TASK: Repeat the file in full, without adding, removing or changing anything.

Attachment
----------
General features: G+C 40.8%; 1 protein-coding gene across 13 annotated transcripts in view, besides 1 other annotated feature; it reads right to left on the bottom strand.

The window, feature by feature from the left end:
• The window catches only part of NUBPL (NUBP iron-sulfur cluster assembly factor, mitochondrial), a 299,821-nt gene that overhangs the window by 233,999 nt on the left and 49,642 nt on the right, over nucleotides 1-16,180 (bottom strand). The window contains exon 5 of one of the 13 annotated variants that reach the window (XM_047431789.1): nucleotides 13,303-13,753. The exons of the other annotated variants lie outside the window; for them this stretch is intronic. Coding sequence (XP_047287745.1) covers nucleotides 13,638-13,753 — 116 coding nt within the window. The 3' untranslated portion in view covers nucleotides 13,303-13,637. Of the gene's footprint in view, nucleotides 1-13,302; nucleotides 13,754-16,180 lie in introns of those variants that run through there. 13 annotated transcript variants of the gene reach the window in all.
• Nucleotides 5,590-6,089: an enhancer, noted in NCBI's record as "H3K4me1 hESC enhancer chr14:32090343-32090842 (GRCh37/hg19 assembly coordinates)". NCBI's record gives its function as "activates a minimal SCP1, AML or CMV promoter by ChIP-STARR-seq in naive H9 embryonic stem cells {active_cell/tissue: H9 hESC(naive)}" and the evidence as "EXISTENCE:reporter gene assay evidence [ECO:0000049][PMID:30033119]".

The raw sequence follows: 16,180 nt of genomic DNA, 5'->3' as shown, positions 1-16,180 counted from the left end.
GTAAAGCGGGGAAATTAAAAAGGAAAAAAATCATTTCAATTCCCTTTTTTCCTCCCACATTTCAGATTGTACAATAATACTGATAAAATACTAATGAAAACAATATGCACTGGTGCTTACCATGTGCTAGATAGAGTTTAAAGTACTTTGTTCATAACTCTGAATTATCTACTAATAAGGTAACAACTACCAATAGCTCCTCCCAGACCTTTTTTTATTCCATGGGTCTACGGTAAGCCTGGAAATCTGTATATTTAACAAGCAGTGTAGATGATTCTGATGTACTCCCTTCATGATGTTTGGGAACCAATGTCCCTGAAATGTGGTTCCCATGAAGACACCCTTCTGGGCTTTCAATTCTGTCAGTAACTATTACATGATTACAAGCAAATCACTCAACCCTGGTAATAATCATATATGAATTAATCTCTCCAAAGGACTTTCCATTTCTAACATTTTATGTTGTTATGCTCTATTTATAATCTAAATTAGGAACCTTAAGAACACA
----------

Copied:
General features: G+C 40.8%; 1 protein-coding gene across 13 annotated transcripts in view, besides 1 other annotated feature; it reads right to left on the bottom strand.

The window, feature by feature from the left end:
• The window catches only part of NUBPL (NUBP iron-sulfur cluster assembly factor, mitochondrial), a 299,821-nt gene that overhangs the window by 233,999 nt on the left and 49,642 nt on the right, over nucleotides 1-16,180 (bottom strand). The window contains exon 5 of one of the 13 annotated variants that reach the window (XM_047431789.1): nucleotides 13,303-13,753. The exons of the other annotated variants lie outside the window; for them this stretch is intronic. Coding sequence (XP_047287745.1) covers nucleotides 13,638-13,753 — 116 coding nt within the window. The 3' untranslated portion in view covers nucleotides 13,303-13,637. Of the gene's footprint in view, nucleotides 1-13,302; nucleotides 13,754-16,180 lie in introns of those variants that run through there. 13 annotated transcript variants of the gene reach the window in all.
• Nucleotides 5,590-6,089: an enhancer, noted in NCBI's record as "H3K4me1 hESC enhancer chr14:32090343-32090842 (GRCh37/hg19 assembly coordinates)". NCBI's record gives its function as "activates a minimal SCP1, AML or CMV promoter by ChIP-STARR-seq in naive H9 embryonic stem cells {active_cell/tissue: H9 hESC(naive)}" and the evidence as "EXISTENCE:reporter gene assay evidence [ECO:0000049][PMID:30033119]".

The raw sequence follows: 16,180 nt of genomic DNA, 5'->3' as shown, positions 1-16,180 counted from the left end.
GTAAAGCGGGGAAATTAAAAAGGAAAAAAATCATTTCAATTCCCTTTTTTCCTCCCACATTTCAGATTGTACAATAATACTGATAAAATACTAATGAAAACAATATGCACTGGTGCTTACCATGTGCTAGATAGAGTTTAAAGTACTTTGTTCATAACTCTGAATTATCTACTAATAAGGTAACAACTACCAATAGCTCCTCCCAGACCTTTTTTTATTCCATGGGTCTACGGTAAGCCTGGAAATCTGTATATTTAACAAGCAGTGTAGATGATTCTGATGTACTCCCTTCATGATGTTTGGGAACCAATGTCCCTGAAATGTGGTTCCCATGAAGACACCCTTCTGGGCTTTCAATTCTGTCAGTAACTATTACATGATTACAAGCAAATCACTCAACCCTGGTAATAATCATATATGAATTAATCTCTCCAAAGGACTTTCCATTTCTAACATTTTATGTTGTTATGCTCTATTTATAATCTAAATTAGGAACCTTAAGAACACA